The World Health Organisation (WHO) and UNICEF are warning of an “absolute catastrophe” if the backlog of children that require vaccination against measles is not cleared.
Several catch-up campaigns throughout Europe are trying to make up for the delay caused by Covid-19, which kept children from following the usual schedule of vaccinations against a multitude of preventable illnesses, Le Soir reports.
It is especially older children whose booster shots are behind schedule and the trend is global, leading to fears of a resurgence of measles in particular.
All hands on deck
Paediatricians, regional associations for child healthcare, school health promotion services and other medical and social centres in Belgium have been trying to clear the backlog for the past two years, but have struggled to stay ahead of the pandemic’s repeated delays.
The scale of the problem is apparent in the data, though it is difficult to calculate precise figures for the whole of Belgium since not all doctors use the same centralised ordering platform and there are regional differences.
The Sciensano Public Health Institute is also somewhat behind in figures not related to Covid-19 and unable to provide precise information on vaccination coverage in the country. A spokesperson said that there is “no alarm signal” but urged vigilance as lifted restrictions allow for more close contacts.
Preventative follow-up was ‘disrupted’ by pandemic
In a brochure produced for the European Vaccination Week at the end of April, Wallonia’s institute for child healthcare (ONE) gave a snapshot of the impact of the pandemic on child vaccination.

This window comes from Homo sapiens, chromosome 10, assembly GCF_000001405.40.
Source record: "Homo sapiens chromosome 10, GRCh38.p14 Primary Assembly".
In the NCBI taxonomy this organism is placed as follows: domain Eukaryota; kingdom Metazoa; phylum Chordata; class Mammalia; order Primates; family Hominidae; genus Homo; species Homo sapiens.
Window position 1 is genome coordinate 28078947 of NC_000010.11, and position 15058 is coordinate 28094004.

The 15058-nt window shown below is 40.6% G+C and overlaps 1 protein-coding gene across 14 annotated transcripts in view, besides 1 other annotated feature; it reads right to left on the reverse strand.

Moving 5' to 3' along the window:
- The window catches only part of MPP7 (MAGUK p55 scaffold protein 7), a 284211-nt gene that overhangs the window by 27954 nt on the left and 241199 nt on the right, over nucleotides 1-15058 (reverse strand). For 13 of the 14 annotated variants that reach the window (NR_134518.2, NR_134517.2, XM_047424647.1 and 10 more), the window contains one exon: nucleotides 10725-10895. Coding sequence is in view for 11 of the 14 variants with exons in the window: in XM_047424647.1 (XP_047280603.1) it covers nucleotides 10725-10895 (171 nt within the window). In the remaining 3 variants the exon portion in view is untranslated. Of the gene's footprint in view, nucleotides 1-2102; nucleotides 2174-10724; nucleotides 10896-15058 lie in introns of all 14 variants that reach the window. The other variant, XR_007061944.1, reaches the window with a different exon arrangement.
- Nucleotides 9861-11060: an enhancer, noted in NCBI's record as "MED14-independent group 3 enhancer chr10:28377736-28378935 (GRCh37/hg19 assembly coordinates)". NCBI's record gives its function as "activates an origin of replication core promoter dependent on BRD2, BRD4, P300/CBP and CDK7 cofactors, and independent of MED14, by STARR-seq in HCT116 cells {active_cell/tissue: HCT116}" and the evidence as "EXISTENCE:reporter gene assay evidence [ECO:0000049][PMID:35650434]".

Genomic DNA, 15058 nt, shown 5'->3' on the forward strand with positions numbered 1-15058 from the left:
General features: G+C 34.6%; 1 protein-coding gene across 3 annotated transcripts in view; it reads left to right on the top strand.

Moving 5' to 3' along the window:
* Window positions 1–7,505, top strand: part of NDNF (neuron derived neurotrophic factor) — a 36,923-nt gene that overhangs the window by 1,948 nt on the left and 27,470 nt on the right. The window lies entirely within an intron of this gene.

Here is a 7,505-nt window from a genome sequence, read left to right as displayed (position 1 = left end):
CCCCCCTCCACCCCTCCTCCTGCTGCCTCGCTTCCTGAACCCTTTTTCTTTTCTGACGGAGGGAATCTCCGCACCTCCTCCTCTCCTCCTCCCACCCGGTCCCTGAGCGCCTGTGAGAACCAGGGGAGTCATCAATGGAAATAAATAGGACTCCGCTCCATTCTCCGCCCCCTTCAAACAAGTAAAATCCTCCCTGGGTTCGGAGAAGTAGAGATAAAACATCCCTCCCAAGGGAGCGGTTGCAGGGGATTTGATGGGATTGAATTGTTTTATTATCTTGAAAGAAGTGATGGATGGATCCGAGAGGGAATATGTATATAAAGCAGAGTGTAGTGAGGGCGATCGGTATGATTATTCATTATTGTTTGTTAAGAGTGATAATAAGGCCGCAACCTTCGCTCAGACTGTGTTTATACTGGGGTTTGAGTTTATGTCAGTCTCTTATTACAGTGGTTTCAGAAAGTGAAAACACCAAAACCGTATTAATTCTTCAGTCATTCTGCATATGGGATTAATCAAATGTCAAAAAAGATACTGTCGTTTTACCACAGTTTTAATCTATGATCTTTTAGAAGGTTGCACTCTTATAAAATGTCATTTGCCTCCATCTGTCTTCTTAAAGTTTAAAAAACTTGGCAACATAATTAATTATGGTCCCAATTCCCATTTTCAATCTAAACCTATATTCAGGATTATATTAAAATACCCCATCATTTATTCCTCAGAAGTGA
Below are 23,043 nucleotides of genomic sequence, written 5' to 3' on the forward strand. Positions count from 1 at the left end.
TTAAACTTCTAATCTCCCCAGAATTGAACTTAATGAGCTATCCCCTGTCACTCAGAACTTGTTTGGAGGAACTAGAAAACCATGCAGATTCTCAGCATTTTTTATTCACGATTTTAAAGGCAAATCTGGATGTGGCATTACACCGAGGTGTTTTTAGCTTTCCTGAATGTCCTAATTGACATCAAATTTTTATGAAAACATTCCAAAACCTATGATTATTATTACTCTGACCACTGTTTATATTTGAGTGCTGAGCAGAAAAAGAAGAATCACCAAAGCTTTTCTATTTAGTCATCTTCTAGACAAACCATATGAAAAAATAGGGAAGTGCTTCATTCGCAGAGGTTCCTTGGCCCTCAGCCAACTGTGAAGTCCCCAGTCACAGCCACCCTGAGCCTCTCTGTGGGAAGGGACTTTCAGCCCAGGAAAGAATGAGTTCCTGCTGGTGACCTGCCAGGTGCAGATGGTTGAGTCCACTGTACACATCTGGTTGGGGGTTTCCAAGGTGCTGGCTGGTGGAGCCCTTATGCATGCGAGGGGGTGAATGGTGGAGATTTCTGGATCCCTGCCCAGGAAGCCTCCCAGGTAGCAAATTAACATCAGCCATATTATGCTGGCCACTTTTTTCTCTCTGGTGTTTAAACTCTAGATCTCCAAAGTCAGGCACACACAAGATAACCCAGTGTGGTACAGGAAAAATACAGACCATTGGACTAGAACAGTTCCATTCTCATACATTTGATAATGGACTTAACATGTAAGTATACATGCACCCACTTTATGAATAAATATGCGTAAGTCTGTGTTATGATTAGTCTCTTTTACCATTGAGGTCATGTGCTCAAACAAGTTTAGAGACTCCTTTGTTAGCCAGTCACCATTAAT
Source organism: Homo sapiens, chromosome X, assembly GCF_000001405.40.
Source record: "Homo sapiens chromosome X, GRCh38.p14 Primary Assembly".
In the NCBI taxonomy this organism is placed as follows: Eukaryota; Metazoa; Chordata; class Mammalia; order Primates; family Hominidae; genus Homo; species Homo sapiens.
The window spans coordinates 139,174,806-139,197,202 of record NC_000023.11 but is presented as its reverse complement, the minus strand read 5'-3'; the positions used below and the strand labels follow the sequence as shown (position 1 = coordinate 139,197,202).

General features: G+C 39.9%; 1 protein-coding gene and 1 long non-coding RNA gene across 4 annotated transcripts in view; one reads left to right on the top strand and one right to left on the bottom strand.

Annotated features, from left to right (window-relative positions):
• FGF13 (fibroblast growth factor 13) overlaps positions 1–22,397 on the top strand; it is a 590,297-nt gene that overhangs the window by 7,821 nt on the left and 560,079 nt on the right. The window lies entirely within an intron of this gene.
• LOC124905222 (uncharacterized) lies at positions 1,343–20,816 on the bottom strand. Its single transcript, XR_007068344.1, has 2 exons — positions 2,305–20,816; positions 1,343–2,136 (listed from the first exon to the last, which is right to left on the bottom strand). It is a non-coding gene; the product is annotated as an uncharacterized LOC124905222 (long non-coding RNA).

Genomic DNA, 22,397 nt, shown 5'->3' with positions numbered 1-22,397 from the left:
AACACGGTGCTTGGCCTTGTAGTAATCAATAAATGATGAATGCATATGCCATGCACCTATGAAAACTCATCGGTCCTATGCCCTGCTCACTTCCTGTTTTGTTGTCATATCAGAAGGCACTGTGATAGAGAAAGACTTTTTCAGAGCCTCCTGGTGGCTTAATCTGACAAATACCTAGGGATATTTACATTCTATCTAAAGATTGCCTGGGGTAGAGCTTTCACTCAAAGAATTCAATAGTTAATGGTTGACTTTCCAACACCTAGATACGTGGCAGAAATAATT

Despite some problems linked to the crisis, ONE consultations were able to continue but the preventive follow-up for certain families was “disrupted” and catching up remains a “challenge for the future.”
Among 11-12 year-olds in Wallonia, vaccination against measles, mumps and rubella (MMR) fell by 3% between the years 18-19 and 19-20.
The same applies to the HPV (human papillomavirus) vaccine, which fell by 6% between 19-20 and 20-21, and the Tpa (diphtheria, tetanus, whooping cough) booster, which fell by 15% in 19-20 but rose again in 20-21 to its pre-crisis level thanks to catch-up efforts.
Healthcare services that normally play a role in childhood vaccination were instead tied up assisting with contact-tracing, in addition to running vaccination campaigns for Covid-19.
Not helping matters was a pandemic-induced scepticism surrounding vaccinations in general.
“While there is nothing new about vaccine hesitation, Covid has led to slightly different questions and remarks that were not expected, fuelled by the infodemia (widespread circulation of misinformation) and a certain climate of mistrust,” said paediatric infectologist Anne Tilmanne (ULB).
“People continue to think that [measles] is ‘only’ a childhood disease, they forget the risks of fatal complications such as encephalitis.”
Tilmanne also emphasised that measles is highly contagious and therefore needs a high vaccination rate (95%) to prevent transmission among the population, meaning an increase in cases is to be expected if there are gaps in the vaccination coverage.